Updated: Apr 26
Many chronic diseases, including heart disease, cancer, diabetes, obesity, and others, have been linked to high intakes of added sugar and refined carbohydrates in human observational studies.
Heart Disease: Consuming sugary drinks has been linked to an increased risk of heart disease in a number of studies.
A large study with over 75,000 women found that women who ate a diet high in sugar and refined carbohydrates had a 98% higher risk of heart disease than women who ate the least amount of sugar and refined carbohydrates.
This is probable because of the effect of sugar utilization on coronary illness risk factors, for example, expanded LDL cholesterol, expanded pulse, stoutness, insulin opposition and expanded provocative markers.
Cancer: A number of studies indicate that people who consume a lot of sugar may be more likely to get cancer.
According to one study, mice fed high-sugar diets developed breast cancer that later spread to other parts of the body.
A study that looked at the diets of over 35,000 women found that those who ate the most sugary foods and drinks had twice as much of a risk of developing colon cancer as those who ate the least amount of added sugar.
Although more research is required, the inflammatory effects of sugar may be the cause of the cancer risk. Sugar-induced inflammation may cause DNA and cell damage over time.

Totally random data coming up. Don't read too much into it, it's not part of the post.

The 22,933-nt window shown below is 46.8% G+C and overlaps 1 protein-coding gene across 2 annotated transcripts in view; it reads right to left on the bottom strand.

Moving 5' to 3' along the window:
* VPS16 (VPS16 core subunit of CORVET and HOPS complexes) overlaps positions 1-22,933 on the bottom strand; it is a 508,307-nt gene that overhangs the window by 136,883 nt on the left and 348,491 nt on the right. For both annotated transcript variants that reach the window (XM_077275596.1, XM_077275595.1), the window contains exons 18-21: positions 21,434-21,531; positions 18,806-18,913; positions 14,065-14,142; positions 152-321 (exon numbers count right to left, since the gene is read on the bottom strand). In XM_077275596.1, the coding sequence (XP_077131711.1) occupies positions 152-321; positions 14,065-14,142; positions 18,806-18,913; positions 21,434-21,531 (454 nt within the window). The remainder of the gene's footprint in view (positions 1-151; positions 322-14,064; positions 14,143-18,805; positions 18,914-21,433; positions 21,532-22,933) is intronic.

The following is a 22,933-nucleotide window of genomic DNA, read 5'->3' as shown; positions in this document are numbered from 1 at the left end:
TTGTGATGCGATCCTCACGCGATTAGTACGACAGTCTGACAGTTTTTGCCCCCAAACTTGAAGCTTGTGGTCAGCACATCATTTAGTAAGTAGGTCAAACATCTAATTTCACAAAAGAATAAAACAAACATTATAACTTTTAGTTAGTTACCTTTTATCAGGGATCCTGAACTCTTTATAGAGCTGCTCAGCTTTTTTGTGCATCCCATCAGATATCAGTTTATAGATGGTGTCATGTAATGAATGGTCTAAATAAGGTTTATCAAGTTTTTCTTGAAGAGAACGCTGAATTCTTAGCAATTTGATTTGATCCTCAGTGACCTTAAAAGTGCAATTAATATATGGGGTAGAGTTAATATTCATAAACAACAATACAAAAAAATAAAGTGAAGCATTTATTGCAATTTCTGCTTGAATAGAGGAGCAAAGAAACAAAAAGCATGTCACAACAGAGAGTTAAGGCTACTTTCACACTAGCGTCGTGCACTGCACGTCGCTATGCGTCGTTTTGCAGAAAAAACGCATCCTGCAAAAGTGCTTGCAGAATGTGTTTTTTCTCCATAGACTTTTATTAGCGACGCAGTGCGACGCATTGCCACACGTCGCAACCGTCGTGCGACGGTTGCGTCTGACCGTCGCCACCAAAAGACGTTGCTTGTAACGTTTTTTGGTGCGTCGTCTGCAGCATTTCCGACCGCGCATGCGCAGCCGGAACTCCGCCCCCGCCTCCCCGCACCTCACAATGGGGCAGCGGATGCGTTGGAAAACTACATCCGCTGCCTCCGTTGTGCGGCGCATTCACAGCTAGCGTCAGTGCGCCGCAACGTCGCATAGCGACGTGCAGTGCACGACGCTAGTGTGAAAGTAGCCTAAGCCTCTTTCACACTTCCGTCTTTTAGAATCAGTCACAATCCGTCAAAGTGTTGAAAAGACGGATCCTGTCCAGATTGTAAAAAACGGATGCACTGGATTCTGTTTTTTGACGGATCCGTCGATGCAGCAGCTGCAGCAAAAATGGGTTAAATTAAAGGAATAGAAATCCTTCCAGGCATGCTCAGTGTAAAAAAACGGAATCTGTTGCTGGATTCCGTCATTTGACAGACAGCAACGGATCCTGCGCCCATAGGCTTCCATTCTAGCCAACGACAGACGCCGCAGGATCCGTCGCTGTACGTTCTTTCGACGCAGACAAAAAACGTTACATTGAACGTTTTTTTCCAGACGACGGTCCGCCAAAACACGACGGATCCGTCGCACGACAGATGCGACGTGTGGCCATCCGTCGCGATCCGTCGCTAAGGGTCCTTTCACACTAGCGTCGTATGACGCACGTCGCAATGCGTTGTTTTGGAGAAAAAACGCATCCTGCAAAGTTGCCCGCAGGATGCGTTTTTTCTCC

Cancer may also be linked, according to some experts, to persistently high insulin levels brought on by excessive sugar consumption.
Diabetes: Studies on diabetes have found a link between type 2 diabetes and an increased intake of added sugar.
One serving of sugary beverages per day was linked to an 18% increased risk of developing type 2 diabetes, according to a large study involving over 38,000 people.
According to a different study, consuming more corn syrup was strongly linked to diabetes. On the other hand, consuming fiber helped prevent diabetes from developing.
Obesity: Obesity is frequently referred to as a mild inflammatory condition. Obesity and weight gain are linked to eating too much sugar.
Experts say that modern diets, which often have a lot of refined carbs and added sugar, can cause gut bacteria to be out of balance. This may somewhat make sense of the improvement of corpulence.
According to a review of 88 observational studies, sugary soda consumption was linked to higher calorie intake, increased body weight, and lower intake of other important nutrients.
A diet high in sugar counteracted the anti-inflammatory effects of fish oil and promoted obesity, according to a mouse study.
Other Diseases: Other illnesses like liver disease, inflammatory bowel disease, mental decline, arthritis, and others have been linked to eating a lot of refined carbohydrates and added sugar.
Non-alcoholic fatty liver disease, in particular, has been linked to excessive fructose consumption. Although the exact cause of this is unknown, it is thought to be a combination of increased gut permeability, bacterial overgrowth, and persistent low-grade inflammation.
However, observational studies constitute the majority of the evidence linking sugar to health issues. As a result, they are unable to demonstrate that these health issues were solely caused by sugar.
Summary: Several chronic diseases, including diabetes, heart disease, obesity, and cancer, have been linked to excessive added sugar consumption in observational studies.